Remember the video of the father of Marine Sgt. Kendall Waters-Bey when interviewed about his son’s death early in the Iraq war? Carrying a picture of his son, he wailed, “President Bush, take a look at this man, because you took my only son away from me.”
It was uncomfortable and powerful and it ignited a backlash against the man.
Without the tears, the father of Jared Monti delivered the same message today
“Instead of putting the troops and equipment and money into Afghanistan, they went to Iraq. And that cost my son his life,” Paul Monti of Massachusetts said today during an interview with a network TV host:
A few hours later, Monti and his wife received their son’s Medal of Honor from President Obama (above).
There are many worse ways to spend the next 4:42 than watching this video about Monti’s son. Particularly troubling in the story is that the soldier Monti gave his life to save — along with a medic — died when the cable that was hoisting them onto a helicopter snapped.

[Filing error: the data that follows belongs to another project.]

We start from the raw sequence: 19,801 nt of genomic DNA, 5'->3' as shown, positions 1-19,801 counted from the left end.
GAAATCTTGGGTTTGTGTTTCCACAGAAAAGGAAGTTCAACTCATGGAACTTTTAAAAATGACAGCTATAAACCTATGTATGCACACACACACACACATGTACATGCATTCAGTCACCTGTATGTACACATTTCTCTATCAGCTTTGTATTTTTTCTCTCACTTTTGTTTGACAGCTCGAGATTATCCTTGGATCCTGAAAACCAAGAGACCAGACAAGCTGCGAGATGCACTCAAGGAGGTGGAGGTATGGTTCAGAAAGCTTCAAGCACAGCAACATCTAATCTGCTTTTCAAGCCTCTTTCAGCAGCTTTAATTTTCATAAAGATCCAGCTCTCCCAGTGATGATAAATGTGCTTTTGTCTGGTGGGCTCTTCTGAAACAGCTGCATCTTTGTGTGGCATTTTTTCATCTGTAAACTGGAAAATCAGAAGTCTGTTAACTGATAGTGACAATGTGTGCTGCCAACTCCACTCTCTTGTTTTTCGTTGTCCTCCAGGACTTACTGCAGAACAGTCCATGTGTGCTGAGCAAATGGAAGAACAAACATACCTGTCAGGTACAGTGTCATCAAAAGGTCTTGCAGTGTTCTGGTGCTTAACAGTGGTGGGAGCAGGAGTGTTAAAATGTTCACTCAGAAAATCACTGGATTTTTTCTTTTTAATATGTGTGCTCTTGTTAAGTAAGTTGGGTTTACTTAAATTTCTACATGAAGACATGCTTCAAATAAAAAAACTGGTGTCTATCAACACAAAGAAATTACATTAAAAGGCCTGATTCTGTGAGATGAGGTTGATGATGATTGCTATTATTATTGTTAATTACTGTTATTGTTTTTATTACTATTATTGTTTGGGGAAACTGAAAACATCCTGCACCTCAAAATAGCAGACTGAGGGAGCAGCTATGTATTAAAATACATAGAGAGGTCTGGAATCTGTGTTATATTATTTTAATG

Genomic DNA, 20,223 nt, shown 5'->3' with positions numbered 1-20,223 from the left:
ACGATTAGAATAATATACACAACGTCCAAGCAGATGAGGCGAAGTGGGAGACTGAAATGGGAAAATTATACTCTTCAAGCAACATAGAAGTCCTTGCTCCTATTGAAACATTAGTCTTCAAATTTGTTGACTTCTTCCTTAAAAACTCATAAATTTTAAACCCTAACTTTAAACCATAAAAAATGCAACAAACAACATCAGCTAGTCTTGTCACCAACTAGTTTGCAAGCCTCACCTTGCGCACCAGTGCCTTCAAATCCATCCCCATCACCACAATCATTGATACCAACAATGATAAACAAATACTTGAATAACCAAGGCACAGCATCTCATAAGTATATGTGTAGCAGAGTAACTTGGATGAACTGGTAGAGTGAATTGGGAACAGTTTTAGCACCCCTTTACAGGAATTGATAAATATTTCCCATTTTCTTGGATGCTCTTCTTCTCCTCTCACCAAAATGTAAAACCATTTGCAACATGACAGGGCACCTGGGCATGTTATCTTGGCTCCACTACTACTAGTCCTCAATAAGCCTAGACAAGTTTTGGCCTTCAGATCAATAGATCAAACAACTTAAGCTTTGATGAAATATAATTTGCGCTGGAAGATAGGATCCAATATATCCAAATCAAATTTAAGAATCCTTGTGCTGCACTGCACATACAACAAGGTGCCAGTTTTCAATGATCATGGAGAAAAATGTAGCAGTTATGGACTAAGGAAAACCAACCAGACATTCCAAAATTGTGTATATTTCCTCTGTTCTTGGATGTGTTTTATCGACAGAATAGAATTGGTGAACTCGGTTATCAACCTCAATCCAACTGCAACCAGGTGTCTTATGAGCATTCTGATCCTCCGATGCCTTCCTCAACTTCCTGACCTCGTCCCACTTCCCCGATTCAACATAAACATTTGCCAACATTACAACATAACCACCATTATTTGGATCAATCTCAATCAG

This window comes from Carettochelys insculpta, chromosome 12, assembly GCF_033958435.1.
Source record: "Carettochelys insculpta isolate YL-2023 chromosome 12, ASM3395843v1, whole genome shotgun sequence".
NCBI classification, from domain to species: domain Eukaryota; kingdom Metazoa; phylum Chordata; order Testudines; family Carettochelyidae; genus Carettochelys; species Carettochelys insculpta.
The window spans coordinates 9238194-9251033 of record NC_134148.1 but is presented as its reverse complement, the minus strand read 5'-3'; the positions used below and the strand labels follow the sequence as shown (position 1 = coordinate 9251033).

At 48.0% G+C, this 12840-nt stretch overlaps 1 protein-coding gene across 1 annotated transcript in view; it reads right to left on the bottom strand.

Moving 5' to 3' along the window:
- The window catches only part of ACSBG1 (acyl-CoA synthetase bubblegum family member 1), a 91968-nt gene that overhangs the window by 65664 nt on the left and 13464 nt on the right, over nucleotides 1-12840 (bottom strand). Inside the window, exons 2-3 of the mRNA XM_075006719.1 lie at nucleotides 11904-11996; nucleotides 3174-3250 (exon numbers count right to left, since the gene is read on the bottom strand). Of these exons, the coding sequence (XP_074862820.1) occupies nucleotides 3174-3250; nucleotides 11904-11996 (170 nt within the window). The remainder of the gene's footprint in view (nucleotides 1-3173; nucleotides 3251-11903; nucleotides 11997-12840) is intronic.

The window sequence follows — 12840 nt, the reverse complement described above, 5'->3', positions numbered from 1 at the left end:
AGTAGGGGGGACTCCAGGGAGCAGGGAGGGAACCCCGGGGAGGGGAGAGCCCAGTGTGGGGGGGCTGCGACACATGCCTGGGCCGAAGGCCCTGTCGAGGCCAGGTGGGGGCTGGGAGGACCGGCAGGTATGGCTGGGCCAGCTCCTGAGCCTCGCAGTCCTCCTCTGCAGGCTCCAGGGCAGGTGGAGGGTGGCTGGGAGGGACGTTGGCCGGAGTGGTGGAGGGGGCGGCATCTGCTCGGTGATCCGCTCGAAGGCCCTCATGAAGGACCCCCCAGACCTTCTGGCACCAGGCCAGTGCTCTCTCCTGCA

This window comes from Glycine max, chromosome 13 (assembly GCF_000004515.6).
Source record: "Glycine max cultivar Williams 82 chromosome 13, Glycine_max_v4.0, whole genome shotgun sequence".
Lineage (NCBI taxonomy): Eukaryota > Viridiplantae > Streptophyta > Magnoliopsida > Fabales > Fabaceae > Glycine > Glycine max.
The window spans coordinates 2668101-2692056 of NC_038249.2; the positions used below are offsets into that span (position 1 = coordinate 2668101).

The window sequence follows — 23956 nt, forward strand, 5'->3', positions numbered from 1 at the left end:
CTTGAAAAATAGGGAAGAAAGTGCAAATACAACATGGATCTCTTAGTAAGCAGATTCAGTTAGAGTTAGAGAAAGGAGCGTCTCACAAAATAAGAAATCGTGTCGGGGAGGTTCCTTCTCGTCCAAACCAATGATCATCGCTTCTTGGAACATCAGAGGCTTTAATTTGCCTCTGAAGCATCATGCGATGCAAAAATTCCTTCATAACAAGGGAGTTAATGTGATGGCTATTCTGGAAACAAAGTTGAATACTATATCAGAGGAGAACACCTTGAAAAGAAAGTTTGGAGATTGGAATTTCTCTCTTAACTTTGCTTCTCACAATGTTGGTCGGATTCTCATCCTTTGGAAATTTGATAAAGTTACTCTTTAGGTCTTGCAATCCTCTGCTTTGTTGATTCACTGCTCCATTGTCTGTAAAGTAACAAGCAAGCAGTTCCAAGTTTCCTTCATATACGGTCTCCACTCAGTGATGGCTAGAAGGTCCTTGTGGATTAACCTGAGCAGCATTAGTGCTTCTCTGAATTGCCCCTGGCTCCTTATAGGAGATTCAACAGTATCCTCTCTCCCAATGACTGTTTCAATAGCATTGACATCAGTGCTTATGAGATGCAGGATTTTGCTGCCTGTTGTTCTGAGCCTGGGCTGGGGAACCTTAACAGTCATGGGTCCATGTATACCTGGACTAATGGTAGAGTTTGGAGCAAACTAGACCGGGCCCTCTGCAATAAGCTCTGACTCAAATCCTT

By the way, as of this afternoon, not one word about the Medal of Honor ceremony had been posted on the White House Web site. But click the extended entry to read the citation.
(Photo: Chip Somodevilla/Getty Images)
Remarks by President Obama and a military aide, as prepared by the White House:
Please be seated. Good afternoon, and welcome to the White House. Of all the privileges serving as President, there’s no greater honor than serving as Commander-in-Chief of the finest military that the world has ever known. And of all the military decorations that a President and a nation can bestow, there is none higher than the Medal of Honor.
It has been nearly 150 years since our nation first presented this medal for conspicuous gallantry and intrepidity in action at the risk of life above and beyond the call of duty. And in those nearly 150 years — through civil war and two world wars, Korea and Vietnam, Desert Storm and Somalia, Afghanistan and Iraq, and countless battles in between — tens of millions of Americans have worn the uniform. But fewer than 3,500 have been recognized with the Medal of Honor. And in our time, these remarkable Americans are literally one in a million. And today we recognize another — Sergeant First Class Jared C. Monti.